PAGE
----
Yueyi Jiang, Przemysław Marcowski, Arseny Ryazanov & Piotr Winkielman
Scientific Reports (2023)
Many consider moral decisions to follow an internal “moral compass”, resistant to social pressures. Here we examine how social influence shapes moral decisions under risk, and how it operates in different decision contexts. We employed an adapted Asian Disease Paradigm where participants chose between certain losses/gains and probabilistic losses/gains in a series of moral (lives) or financial (money) decisions. We assessed participants’ own risk preferences before and after exposing them to social norms that are generally risk-averse or risk-seeking. Our results showed that participants robustly shifted their own choices towards the observed risk preferences.
|📝 Preprints & articles|
|💬 Forum posts|
Announcing Insights for Impact, a YouTube channel aiming to communicate key insights of EA-aligned research papers, Christian Pearson
Spreading messages to help with the most important century, Holden Karnofsky
Immigration reform: a shallow cause exploration, Joel McGuire, Samuel Dupret, Michael Plant & Ryan Dwyer
The Capability Approach to Human Welfare, Ryan Briggs
|🎧/🎦 Podcasts & videos|
How Science Misunderstands Power, Insights for Impact
|💼 Jobs & volunteering|
|👨🔬 Researcher profile|
What is your background?
I'm a mathematician by background (with a speciality in machine learning), but now I focus full-time on psychology and behavioral science!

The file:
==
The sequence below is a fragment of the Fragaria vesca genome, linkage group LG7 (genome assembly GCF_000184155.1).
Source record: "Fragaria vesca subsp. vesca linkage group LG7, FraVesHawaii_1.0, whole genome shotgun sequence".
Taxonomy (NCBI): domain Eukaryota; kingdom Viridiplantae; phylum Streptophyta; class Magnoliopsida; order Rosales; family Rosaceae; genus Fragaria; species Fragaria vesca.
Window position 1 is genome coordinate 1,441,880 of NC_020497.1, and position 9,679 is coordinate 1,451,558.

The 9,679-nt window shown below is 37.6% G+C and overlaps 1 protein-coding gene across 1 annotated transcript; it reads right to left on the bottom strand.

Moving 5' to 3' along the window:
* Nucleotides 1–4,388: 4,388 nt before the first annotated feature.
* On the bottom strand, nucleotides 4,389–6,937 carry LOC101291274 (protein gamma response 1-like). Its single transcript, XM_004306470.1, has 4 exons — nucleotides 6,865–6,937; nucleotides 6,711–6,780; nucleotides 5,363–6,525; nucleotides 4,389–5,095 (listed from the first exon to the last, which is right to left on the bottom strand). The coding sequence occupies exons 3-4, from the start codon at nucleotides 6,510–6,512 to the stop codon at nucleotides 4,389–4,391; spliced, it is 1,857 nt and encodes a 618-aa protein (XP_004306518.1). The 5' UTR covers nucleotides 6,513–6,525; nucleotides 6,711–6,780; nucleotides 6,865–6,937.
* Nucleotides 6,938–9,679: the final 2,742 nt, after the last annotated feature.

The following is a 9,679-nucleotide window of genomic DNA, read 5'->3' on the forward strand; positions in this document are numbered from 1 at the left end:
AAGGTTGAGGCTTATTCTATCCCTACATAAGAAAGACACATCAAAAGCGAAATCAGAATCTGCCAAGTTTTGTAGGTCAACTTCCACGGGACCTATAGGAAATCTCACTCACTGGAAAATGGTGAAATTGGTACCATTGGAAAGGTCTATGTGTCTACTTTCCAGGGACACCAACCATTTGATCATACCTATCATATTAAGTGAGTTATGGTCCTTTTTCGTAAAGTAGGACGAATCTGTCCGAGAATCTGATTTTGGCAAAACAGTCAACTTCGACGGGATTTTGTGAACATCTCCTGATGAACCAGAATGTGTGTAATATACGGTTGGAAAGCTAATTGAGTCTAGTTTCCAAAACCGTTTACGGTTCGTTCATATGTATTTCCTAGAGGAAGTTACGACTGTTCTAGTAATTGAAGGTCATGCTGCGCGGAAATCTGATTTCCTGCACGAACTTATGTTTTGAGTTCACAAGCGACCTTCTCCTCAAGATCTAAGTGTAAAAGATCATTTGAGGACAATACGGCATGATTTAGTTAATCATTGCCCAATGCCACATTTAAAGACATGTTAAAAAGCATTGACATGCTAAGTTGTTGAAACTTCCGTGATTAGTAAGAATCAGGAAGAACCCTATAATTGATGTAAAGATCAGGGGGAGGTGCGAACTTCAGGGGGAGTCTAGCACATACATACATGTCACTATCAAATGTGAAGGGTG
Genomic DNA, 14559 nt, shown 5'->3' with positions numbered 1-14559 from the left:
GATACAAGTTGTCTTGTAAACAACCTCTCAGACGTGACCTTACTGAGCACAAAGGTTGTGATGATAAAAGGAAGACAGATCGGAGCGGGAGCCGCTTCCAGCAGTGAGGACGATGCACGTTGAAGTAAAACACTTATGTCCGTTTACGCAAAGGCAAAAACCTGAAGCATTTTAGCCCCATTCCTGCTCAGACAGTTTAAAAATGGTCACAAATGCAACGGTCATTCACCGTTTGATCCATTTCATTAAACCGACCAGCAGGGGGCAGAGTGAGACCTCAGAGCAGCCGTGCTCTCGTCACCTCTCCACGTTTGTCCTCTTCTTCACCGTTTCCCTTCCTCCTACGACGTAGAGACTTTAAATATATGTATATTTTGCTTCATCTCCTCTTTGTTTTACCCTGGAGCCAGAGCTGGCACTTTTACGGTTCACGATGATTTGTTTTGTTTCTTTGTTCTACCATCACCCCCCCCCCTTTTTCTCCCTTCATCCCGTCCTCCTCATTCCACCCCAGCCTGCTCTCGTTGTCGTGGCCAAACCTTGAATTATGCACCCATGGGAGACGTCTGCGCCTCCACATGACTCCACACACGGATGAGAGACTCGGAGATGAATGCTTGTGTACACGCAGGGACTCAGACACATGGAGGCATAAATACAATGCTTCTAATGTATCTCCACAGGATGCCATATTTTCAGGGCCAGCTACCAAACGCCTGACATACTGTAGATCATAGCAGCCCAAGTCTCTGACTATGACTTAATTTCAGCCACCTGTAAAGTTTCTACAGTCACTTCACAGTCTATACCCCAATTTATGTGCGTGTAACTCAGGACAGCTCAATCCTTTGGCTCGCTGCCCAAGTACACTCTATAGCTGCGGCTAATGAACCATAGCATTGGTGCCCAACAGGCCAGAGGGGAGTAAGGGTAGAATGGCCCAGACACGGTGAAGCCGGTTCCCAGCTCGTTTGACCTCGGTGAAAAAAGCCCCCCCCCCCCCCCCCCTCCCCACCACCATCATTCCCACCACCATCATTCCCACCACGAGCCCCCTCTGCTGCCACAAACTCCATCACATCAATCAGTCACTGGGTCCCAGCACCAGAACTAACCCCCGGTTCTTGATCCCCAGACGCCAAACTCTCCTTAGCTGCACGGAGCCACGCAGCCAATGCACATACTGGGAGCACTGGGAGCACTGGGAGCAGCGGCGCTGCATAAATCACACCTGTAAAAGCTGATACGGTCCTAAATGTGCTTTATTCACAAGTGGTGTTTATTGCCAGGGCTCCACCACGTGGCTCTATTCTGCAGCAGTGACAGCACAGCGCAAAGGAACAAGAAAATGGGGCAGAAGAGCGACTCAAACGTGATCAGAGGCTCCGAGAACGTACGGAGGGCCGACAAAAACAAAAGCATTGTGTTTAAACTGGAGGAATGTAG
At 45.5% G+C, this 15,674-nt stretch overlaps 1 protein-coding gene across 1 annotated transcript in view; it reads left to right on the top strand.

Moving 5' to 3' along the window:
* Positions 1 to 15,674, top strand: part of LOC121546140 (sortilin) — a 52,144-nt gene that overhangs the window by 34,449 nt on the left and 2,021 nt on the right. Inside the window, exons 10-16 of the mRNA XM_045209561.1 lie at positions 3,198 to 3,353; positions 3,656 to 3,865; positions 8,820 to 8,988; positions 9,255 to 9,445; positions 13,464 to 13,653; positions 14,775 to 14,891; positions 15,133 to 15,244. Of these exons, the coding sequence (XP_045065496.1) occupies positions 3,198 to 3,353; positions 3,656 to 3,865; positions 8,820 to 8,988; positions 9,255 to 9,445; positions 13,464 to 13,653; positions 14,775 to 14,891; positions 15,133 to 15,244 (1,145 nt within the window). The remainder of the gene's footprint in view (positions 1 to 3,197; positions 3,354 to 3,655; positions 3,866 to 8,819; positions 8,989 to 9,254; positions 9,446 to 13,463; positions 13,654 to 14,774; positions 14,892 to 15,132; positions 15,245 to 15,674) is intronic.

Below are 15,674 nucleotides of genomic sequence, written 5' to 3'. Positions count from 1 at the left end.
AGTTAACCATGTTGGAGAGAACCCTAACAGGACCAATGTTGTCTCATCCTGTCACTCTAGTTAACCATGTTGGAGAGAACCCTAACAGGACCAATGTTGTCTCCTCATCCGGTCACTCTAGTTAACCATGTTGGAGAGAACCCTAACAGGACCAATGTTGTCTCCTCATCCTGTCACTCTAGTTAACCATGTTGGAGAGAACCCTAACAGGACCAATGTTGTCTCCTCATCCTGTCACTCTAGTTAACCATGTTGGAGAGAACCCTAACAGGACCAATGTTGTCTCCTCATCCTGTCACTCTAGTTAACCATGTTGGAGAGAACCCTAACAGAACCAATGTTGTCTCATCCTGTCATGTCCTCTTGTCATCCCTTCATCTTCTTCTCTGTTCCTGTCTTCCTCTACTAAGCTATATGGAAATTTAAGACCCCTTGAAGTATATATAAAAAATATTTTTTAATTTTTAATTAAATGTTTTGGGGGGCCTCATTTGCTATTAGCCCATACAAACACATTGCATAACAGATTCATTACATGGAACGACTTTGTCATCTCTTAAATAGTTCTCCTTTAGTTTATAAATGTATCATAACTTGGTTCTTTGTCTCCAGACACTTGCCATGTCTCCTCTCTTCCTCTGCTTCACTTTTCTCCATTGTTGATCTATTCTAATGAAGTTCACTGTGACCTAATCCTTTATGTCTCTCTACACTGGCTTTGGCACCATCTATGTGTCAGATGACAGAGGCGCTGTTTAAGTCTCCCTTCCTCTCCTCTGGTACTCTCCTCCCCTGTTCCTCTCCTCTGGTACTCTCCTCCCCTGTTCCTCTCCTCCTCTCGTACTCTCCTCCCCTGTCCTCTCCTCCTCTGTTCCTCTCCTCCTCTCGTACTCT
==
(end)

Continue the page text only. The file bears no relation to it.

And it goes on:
What is your research area?
How do we make psychology and behavioral science more robust, more accurate, and more useful? We build technology to improve social science (GuidedTrack.com is a more powerful alternative to Qualtrics we created. Positly.com is an alternative to Mechanical Turk that works in 100 countries and has better quality control. And we're working on a new tool for statistics called Hypothesize).
Right now, we're seeing if we can replicate >40 claims in the intelligence/IQ literature, as well as building a new machine learning-based system for studying personality and testing our decision-making intervention (https://programs.clearerthinki...) in a randomized controlled trial. We're also attempting to develop new interventions for anxiety.
Do you want help or collaborators, if so who?
It's usually not worth it for us to write up our studies for academic journals, so we love collaborating with academics who want to write publications and share co-authorship based on studies we conduct (there is often also an opportunity for them to inject novel hypotheses into the studies we're already running). Feel free to reach out if you're interested!
Do you want to share some of your work?
Our new Transparent Replications project where we replicate papers in top journals right after they are released: https://replications.clearerth...
You can contact Spencer here.
Want to be profiled? Submit a profile here